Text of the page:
Today we looked back at a Focus Group we held on June 10th of 2019 at the KAXE Studios in Grand Rapids.
About 13 women were in attendance including hosts and facilitator Heidi Holtan and Laura Connelly.
Laura recently read an interesting article in The Atlantic magazine. It said that the best hope for improving the lot of all women is to close the leadership gap by doing the following:
- elect a female president
- elect 50 women senators
- women equally represented in the ranks of corporate execs and judicial leaders
Accomplishing these things, the article argued, would advance us to a society that works for everyone. Would it? And why hasn’t it ever happened in the USA?
How are women represented globally, nationally, in Minnesota?
The current state of global women leaders of national governments currently in office as either the head of their nation's government or the head of state:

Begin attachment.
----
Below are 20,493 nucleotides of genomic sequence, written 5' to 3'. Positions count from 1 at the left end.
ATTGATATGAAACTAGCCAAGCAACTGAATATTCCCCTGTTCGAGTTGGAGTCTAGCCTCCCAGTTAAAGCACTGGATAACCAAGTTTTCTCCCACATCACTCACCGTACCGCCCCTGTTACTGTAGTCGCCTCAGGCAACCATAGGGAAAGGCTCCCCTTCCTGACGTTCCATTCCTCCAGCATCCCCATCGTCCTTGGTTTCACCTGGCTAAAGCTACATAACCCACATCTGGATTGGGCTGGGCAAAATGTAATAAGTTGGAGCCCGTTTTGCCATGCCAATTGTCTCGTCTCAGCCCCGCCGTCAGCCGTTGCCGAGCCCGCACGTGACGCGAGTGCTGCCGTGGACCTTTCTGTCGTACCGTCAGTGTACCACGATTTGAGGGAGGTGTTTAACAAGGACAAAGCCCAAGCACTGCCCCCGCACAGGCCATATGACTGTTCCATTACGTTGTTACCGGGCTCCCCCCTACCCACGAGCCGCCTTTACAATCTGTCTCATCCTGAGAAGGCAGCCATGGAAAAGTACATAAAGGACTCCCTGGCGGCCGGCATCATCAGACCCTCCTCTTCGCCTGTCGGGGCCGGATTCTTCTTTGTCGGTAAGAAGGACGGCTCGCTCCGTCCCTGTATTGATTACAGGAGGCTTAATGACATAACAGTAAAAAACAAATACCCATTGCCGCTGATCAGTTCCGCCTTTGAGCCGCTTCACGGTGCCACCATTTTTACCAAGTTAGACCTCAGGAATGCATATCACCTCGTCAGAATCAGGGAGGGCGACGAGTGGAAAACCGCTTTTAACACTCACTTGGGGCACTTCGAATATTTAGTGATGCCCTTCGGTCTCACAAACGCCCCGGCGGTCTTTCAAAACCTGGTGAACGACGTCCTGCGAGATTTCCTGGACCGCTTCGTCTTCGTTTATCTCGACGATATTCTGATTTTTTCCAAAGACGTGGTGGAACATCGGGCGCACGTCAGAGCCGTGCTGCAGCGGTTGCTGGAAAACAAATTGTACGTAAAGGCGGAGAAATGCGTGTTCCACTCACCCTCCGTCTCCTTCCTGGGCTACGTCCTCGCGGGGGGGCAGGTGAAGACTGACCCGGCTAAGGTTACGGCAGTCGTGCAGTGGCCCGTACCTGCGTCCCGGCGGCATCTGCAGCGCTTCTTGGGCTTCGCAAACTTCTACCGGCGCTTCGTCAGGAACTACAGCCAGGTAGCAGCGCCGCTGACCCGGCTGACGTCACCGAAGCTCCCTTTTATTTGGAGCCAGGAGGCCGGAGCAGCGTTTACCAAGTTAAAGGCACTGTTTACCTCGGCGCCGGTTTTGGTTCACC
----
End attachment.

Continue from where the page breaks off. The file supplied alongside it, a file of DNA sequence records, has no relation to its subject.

Date term began Title of office Name
Germany 2005 Chancellor Angela Merkel
Bangladesh 2001 Prime Minister Sheikh Hasina
Lithuania 2009 President Dalia Grybauskaitė
Norway 2013 Prime Minister Erna Solberg
Malta 2014 President Marie Louise Coleiro Preca
Croatia 2015 President Kolinda Grabar-Kitarović
Namibia 2015 Prime Minister Saara Kuugongelwa
Mauritius 2015 President Ameenah Gurib
Nepal 2015 President Bidhya Bhandari
Myanmar 2016 State Counsellor Aung San Suu Kyi
Taiwan 2016 President Tsai Ing-wen
Marshall Islds Jan 2016 President Hilda Heine
UK 2016 Prime Minister Theresa May
Estonia 2016 President Kersti Kaljulaid
Serbia 2017 Prime Minister Ana Brnabić
Singapore 2017 President Halimah Yacob
Peru 2017 Prime Minister Mercedes Aráoz
New Zealand 2017 Prime Minister Jacinda Ardern
Iceland 2017 Prime Minister Katrín Jakobsdóttir
Romania 2018 Prime Minister Viorica Dăncilă
Ethiopia 2018 President Sahle-Work Zewde
100 US Senate Seats:
56 women have ever served in the Senate, including 36 Democrats and 20 Republicans.
441 House Seats: